Multiple sclerosis is a progressive neurological disease affecting about 300,000 Americans where the body's immune system attacks its own nerve cells, affecting the ability of the brain to communicate with the spinal cord.
Trigeminal neuralgia is an intensely painful condition caused by dysfunction of the trigeminal nerve, which is one of the nerves that innervates the face. People living with MS see a significantly increased incidence of this problem.
"We studied patients for a median of five years after treatment, which is the longest period of follow-up ever completed," Tejan Diwanji, lead author of the study at the University of Maryland, School of Medicine in Baltimore, said "Our study shows that radiosurgery using Gamma Knife is a proven alternative to surgery or anti-epileptic drugs."
The study was designed to determine the long-term effectiveness of treating trigeminal neuralgia in MS patients with Gamma Knife radiosurgery.
Stereotactic radiation is a specialized type of external beam radiation therapy that uses focused radiation beams to target a well-defined area. It is most often used for tumors of the brain, but in this case, doctors targeted a nerve root, relying on detailed imaging and computerized three-dimensional planning to deliver the radiation dose with extreme accuracy while sparing the surrounding tissue to reduce side effects.
Stereotactic radiation therapy, sometimes called radiosurgery, refers to a single or several treatments to the brain. Doctors in this study used GammaKnife. Other brand names for stereotactic radiation include Axesse, CyberKnife, Novalis, Primatom, Synergy, X-Knife, TomoTherapy or Trilogy.
The study involved 13 MS patients with trigeminal neuralgia who were treated with radiosurgery at the University of Maryland between 1998 and 2001 and were followed for a median of five years after treatment.
"We need more long-term studies to confirm the positive and lasting outcomes of radiosurgery, then it could become the treatment of choice for MS patients afflicted with trigeminal neuralgia," Diwanji, said. "I encourage people with MS suffering from trigeminal neuralgia to talk to their doctor about consulting a radiation oncologist to see if they would be good candidates for radiosurgery."
For more information on radiation therapy, visit www.rtanswers.org.
The abstract, "Long-term Outcome of Gamma Knife Stereotactic Radiosurgery for Multiple Sclerosis Associated Trigeminal Neuralgia," will be presented at 10:00 a.m. on Sunday, October 31, 2010. To speak to the lead author of the study, Tejan Diwanji, please call Beth Bukata or Nicole Napoli on October 31 - November 2, 2010, in the ASTRO Press Room at the San Diego Convention Center at 619-525-6313 or 619-525-6314. You may also e-mail them at firstname.lastname@example.org or email@example.com.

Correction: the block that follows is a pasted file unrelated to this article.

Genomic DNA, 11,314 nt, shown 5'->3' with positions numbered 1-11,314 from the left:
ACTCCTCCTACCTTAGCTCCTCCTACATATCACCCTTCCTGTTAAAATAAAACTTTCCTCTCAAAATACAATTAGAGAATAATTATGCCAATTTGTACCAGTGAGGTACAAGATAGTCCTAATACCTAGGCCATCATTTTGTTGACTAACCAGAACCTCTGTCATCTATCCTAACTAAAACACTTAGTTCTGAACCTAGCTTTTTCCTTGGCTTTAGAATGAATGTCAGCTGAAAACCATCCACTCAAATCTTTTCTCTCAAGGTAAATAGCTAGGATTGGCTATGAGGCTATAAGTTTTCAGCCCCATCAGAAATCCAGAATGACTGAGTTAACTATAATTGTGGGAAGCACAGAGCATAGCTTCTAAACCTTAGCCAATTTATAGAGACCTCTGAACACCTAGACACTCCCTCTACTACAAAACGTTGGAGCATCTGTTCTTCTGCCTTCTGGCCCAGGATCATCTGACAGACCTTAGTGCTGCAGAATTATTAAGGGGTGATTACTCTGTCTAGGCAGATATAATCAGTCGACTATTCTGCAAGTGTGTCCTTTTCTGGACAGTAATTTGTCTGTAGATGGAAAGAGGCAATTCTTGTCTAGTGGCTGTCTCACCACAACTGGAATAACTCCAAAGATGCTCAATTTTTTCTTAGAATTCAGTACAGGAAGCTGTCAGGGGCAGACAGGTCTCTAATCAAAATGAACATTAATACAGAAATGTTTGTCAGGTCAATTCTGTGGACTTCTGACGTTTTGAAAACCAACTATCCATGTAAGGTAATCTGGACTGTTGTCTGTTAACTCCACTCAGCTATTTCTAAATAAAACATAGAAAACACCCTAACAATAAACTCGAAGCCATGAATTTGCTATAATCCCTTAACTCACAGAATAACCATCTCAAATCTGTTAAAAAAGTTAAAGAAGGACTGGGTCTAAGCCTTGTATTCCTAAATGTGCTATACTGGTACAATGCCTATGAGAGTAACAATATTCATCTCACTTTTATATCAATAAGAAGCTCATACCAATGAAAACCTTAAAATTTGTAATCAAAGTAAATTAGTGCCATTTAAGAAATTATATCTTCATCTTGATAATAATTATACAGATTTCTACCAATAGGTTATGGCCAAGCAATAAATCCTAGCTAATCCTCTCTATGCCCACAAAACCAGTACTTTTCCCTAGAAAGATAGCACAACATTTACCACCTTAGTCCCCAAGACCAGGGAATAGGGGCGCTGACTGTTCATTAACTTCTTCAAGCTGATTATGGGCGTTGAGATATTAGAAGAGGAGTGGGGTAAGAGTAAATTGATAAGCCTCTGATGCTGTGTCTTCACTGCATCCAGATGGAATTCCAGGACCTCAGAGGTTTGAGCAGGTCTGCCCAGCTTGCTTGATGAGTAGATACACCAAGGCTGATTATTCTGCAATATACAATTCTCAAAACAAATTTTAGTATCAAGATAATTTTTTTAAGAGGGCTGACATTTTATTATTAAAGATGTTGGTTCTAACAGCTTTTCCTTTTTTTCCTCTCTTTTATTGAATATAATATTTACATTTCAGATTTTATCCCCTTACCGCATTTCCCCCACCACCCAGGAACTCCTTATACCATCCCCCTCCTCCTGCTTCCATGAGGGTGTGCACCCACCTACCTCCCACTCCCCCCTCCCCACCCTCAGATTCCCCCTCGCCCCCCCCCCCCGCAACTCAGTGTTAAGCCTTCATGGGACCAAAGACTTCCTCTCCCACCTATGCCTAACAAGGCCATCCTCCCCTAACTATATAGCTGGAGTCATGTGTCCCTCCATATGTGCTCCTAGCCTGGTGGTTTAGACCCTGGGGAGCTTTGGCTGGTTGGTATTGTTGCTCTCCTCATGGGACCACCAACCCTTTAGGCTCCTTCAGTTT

Beth Bukata | EurekAlert!
First transcatheter implant for diastolic heart failure successful
16.11.2017 | The Ohio State University Wexner Medical Center
Theranostic nanoparticles for tracking and monitoring disease state
13.11.2017 | SLAS (Society for Laboratory Automation and Screening)
The formation of stars in distant galaxies is still largely unexplored. For the first time, astron-omers at the University of Geneva have now been able to closely observe a star system six billion light-years away. In doing so, they are confirming earlier simulations made by the University of Zurich. One special effect is made possible by the multiple reflections of images that run through the cosmos like a snake.
Today, astronomers have a pretty accurate idea of how stars were formed in the recent cosmic past. But do these laws also apply to older galaxies? For around a...
Just because someone is smart and well-motivated doesn't mean he or she can learn the visual skills needed to excel at tasks like matching fingerprints, interpreting medical X-rays, keeping track of aircraft on radar displays or forensic face matching.
That is the implication of a new study which shows for the first time that there is a broad range of differences in people's visual ability and that these...
Computer Tomography (CT) is a standard procedure in hospitals, but so far, the technology has not been suitable for imaging extremely small objects. In PNAS, a team from the Technical University of Munich (TUM) describes a Nano-CT device that creates three-dimensional x-ray images at resolutions up to 100 nanometers. The first test application: Together with colleagues from the University of Kassel and Helmholtz-Zentrum Geesthacht the researchers analyzed the locomotory system of a velvet worm.
During a CT analysis, the object under investigation is x-rayed and a detector measures the respective amount of radiation absorbed from various angles....
The quantum world is fragile; error correction codes are needed to protect the information stored in a quantum object from the deteriorating effects of noise. Quantum physicists in Innsbruck have developed a protocol to pass quantum information between differently encoded building blocks of a future quantum computer, such as processors and memories. Scientists may use this protocol in the future to build a data bus for quantum computers. The researchers have published their work in the journal Nature Communications.
Future quantum computers will be able to solve problems where conventional computers fail today. We are still far away from any large-scale implementation,...
Pillared graphene would transfer heat better if the theoretical material had a few asymmetric junctions that caused wrinkles, according to Rice University...
15.11.2017 | Event News
15.11.2017 | Event News
30.10.2017 | Event News
17.11.2017 | Physics and Astronomy
17.11.2017 | Health and Medicine
17.11.2017 | Studies and Analyses